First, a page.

Let’s work together to create a world in which patients of every skin color feel seen and understood.


No one’s skin is exactly the same.

And for many, it holds so much significance—from race, to culture, to identity. The spectrum of skin color and features is certainly something to celebrate, and these differences can also relate to disease prevalence, how diseases present, and how patients are impacted.

For example:


In the United States, Black children are 1.7 times more likely to develop atopic dermatitis (AD) than White children.1

In Asian individuals, AD lesions may be more distinguishable with well-defined lesions, and with increased scaling and lichenification compared with White patients.1

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A study found that 16.3% of London-born Black Caribbean children vs 8.7% of White children were diagnosed with AD.1

Erythema, which often appears as pink or redness in lighter skin tones, may be harder to appreciate or assess in darker skinned AD patients, where redness may appear more violaceous in color or be missed completely.1

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Asian individuals and Pacific Islanders are seven times more likely than White persons to be diagnosed with AD at an office visit.1


Although some studies have reported no statistically significant differences in the age of onset, duration, or type of alopecia areata (AA) by ethnicity, in one cross-sectional US registry, African Americans were 77% more likely to be diagnosed with AA than were White persons. More information is needed to understand whether AA prevalence varies by race and/or ethnicity.2-4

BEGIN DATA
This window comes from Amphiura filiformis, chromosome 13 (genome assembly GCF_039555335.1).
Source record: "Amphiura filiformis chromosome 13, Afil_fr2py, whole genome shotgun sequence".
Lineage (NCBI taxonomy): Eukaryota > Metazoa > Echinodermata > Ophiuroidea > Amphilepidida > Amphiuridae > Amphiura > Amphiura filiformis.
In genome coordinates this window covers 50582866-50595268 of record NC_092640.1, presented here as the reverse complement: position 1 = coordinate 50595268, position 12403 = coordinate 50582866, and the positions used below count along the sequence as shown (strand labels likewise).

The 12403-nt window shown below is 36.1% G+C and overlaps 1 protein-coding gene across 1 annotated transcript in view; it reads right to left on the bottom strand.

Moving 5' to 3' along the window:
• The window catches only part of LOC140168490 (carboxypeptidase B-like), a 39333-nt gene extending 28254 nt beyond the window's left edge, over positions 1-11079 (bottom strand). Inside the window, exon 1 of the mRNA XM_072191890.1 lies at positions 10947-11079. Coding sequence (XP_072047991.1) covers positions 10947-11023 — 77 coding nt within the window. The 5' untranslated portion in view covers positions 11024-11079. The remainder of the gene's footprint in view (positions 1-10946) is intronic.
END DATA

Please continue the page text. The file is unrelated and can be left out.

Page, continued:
Vitiligo can place a significant psychosocial burden on people with darker skin types. In countries throughout the world, affected individuals may be treated as though they have an infectious disease or disfigurement and may face social stigmatization.5

References: 1. Kaufman BP, Guttman-Yassky E, Alexis AF. Atopic dermatitis in diverse racial and ethnic groups—Variations in epidemiology, genetics, clinical presentation and treatment. Exp Dermatol. 2018;27(4):340-357. 2. Villasante Fricke AC, Miteva M. Epidemiology and burden of alopecia areata: a systematic review. Clin Cosmet Investig Dermatol. 2015; 24;8:397-403. 3. Goh C, Finkel M, Christos PJ, Sinha AA. Profile of 513 patients with alopecia areata: associations of disease subtypes with atopy, autoimmune disease and positive family history. J Eur Acad Dermatol Venereol. 2006; 20(9):1055-1060. 4. Lee H, Jung SJ, Patel AB, Thompson JM, Qureshi A, Cho E. Racial characteristics of alopecia areata in the United States. J Am Acad Dermatol. 2020;83(4):1064-1070. 5. Grimes PE, Miller MM. Vitiligo: Patient stories, self-esteem, and the psychological burden of disease. Int J Womens Dermatol. 2018;4(1):32-37.

We believe that
every color is primary.

That’s why we at Pfizer are doing our part to support all those in the healthcare and dermatology community who are paving the way toward a world in which patients of color feel truly seen and deeply understood. This includes:

  • Investing in research and development
  • Broadening diversity in clinical trials
  • Driving more equitable access
  • Collaborating with leading medical dermatology and diversity, equity, and inclusion (DEI) organizations
  • Partnering with communities
  • Helping lead the conversation
  • Ensuring that Pfizer represents a diverse community of professionals